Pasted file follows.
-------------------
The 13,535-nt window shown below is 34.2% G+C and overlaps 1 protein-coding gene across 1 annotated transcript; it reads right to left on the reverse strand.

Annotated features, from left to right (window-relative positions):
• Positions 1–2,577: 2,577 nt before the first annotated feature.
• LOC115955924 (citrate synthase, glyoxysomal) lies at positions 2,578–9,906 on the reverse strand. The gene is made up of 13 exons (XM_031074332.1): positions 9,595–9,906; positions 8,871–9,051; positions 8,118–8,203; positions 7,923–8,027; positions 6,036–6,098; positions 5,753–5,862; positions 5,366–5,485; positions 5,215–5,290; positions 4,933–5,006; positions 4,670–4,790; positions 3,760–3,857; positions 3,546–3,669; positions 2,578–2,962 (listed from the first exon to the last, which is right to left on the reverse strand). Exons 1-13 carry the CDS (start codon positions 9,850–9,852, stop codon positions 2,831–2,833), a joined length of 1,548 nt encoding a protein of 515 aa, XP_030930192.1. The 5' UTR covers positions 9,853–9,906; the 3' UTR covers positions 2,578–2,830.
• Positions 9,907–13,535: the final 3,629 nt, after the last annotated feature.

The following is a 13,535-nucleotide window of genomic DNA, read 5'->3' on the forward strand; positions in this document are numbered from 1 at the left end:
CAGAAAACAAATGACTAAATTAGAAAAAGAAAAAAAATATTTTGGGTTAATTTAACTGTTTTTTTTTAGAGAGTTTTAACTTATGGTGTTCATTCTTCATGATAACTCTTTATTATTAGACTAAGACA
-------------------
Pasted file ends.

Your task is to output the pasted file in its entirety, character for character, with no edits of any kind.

The 13,535-nt window shown below is 34.2% G+C and overlaps 1 protein-coding gene across 1 annotated transcript; it reads right to left on the reverse strand.

Annotated features, from left to right (window-relative positions):
• Positions 1–2,577: 2,577 nt before the first annotated feature.
• LOC115955924 (citrate synthase, glyoxysomal) lies at positions 2,578–9,906 on the reverse strand. The gene is made up of 13 exons (XM_031074332.1): positions 9,595–9,906; positions 8,871–9,051; positions 8,118–8,203; positions 7,923–8,027; positions 6,036–6,098; positions 5,753–5,862; positions 5,366–5,485; positions 5,215–5,290; positions 4,933–5,006; positions 4,670–4,790; positions 3,760–3,857; positions 3,546–3,669; positions 2,578–2,962 (listed from the first exon to the last, which is right to left on the reverse strand). Exons 1-13 carry the CDS (start codon positions 9,850–9,852, stop codon positions 2,831–2,833), a joined length of 1,548 nt encoding a protein of 515 aa, XP_030930192.1. The 5' UTR covers positions 9,853–9,906; the 3' UTR covers positions 2,578–2,830.
• Positions 9,907–13,535: the final 3,629 nt, after the last annotated feature.

The following is a 13,535-nucleotide window of genomic DNA, read 5'->3' on the forward strand; positions in this document are numbered from 1 at the left end:
CAGAAAACAAATGACTAAATTAGAAAAAGAAAAAAAATATTTTGGGTTAATTTAACTGTTTTTTTTTAGAGAGTTTTAACTTATGGTGTTCATTCTTCATGATAACTCTTTATTATTAGACTAAGACA